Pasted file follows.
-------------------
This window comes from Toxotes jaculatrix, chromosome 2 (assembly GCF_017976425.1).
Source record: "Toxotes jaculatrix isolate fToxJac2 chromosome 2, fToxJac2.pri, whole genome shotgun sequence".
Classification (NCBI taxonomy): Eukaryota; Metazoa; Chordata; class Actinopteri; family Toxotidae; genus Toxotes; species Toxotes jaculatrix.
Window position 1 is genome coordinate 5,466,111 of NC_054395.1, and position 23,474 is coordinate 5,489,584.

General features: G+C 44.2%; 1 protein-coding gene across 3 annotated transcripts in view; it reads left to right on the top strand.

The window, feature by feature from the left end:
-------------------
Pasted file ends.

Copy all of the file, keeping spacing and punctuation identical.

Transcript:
This window comes from Toxotes jaculatrix, chromosome 2 (assembly GCF_017976425.1).
Source record: "Toxotes jaculatrix isolate fToxJac2 chromosome 2, fToxJac2.pri, whole genome shotgun sequence".
Classification (NCBI taxonomy): Eukaryota; Metazoa; Chordata; class Actinopteri; family Toxotidae; genus Toxotes; species Toxotes jaculatrix.
Window position 1 is genome coordinate 5,466,111 of NC_054395.1, and position 23,474 is coordinate 5,489,584.

General features: G+C 44.2%; 1 protein-coding gene across 3 annotated transcripts in view; it reads left to right on the top strand.

The window, feature by feature from the left end: